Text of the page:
Armed with the knowledge that although women’s and women-identified people’s contributions have been systematically and strategically erased from the historical accounts that many students encounter, Chicago developed an understanding that women did, in fact, make contributions to society. This realisation proved transformational for Chicago, who now could place herself within a community of creators, a community that transcended both space and time. Clearly, this group identification legitimised and strengthened Chicago’s drive to create. It would also allow her to present herself as both an authority on women’s history and the history of women’s arts and crafts movements and techniques. The authorial drive that Chicago now possessed impacted her sense of self and was a source of personal well-being. She remarks that the lack of women’s historical presence and accounts of their accomplishments ‘caused us [women-identified people] all to have an unconsciously diminished feeling of self-worth and a lack of pride in women’. (1980: 21)
While I did not turn to The Dinner Party or Chicago’s reflections and insights about both how and why she fostered its creation as a detailed road map, they certainly had great bearing on my general curriculum design, especially for the final project. Though much has changed about the political and social landscape of the United States since Chicago attended school, there is much that has remained constant.
In the present-day, consumers of news and social media are confronted with daily accounts of misogyny, sexism, and repeated affronts to women-identified people’s bodily autonomy. At the same time, we are seeing an explosion of both fictional and historical narratives that figure women-identified people (and other marginalised groups) as powerful, capable, and valuable. Therefore, students and educators alike are confronted by and asked to grapple with this cognitive dissonance. In my role as instructor, I chose to facilitate student development of historical thinking skills through and with object-based teaching and learning as a way to help us all begin to navigate such a complex intersection.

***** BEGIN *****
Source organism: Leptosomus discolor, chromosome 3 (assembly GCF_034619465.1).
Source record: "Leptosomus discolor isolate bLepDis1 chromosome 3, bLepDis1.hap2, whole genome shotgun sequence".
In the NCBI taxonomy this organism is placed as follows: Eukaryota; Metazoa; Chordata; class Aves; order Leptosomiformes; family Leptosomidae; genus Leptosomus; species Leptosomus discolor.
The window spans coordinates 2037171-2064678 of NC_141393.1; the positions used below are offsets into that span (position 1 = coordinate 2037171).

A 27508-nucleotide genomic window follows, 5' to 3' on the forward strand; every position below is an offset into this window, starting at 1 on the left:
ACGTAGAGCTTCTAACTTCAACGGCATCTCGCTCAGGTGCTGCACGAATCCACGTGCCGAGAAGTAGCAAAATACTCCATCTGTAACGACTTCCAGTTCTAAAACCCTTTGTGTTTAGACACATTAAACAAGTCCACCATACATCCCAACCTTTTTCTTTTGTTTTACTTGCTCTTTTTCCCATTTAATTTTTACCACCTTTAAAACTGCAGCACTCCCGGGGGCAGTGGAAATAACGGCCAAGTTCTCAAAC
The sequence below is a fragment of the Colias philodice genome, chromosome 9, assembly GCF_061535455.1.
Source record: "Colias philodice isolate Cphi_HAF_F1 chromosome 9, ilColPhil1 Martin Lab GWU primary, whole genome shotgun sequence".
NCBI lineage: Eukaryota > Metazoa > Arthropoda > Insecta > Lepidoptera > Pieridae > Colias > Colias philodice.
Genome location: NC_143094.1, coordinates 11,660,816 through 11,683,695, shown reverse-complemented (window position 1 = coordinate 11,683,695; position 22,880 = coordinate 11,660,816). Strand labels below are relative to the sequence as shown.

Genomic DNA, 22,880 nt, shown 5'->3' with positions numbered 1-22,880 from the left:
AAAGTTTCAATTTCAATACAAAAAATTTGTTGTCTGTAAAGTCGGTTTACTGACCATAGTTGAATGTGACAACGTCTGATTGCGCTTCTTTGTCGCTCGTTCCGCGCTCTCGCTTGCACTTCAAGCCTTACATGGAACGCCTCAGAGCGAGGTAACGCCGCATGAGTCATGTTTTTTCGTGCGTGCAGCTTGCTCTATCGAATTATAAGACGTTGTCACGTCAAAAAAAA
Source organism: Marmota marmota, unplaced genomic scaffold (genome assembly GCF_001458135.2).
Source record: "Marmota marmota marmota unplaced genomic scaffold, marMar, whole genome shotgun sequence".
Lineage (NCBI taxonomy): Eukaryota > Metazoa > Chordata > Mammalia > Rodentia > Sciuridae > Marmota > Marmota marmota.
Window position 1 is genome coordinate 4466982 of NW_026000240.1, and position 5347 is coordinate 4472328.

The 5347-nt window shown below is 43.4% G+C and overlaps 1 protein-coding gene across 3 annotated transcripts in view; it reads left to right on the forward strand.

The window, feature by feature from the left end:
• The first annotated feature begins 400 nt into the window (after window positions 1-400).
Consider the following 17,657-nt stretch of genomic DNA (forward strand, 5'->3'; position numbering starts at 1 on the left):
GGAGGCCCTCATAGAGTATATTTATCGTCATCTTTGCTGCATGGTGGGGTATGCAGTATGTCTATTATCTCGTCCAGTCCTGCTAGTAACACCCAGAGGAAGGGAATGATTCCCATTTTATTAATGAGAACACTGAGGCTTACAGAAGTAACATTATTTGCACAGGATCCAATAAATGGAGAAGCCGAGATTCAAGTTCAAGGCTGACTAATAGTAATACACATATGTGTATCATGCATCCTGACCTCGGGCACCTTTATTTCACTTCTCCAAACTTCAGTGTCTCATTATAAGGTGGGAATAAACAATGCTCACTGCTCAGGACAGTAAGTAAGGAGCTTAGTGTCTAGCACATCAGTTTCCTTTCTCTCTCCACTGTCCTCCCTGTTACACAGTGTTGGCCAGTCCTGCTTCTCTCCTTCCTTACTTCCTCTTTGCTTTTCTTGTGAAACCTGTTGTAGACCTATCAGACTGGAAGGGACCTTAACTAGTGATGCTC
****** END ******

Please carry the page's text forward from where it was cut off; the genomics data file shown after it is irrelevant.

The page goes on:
Assignments that led to the creation of The Supper Club, and this course in general, asked students to be more than active receptors and reproducers of rote knowledge provided by instructor lectures or course reading material: names, dates, ‘facts,’ historical ‘truths.’ Furthermore, it asked them to move beyond developing simple critical thinking skills; students would not just ask ‘who, what, where, when, why’ questions of the visual sources they chose to present on.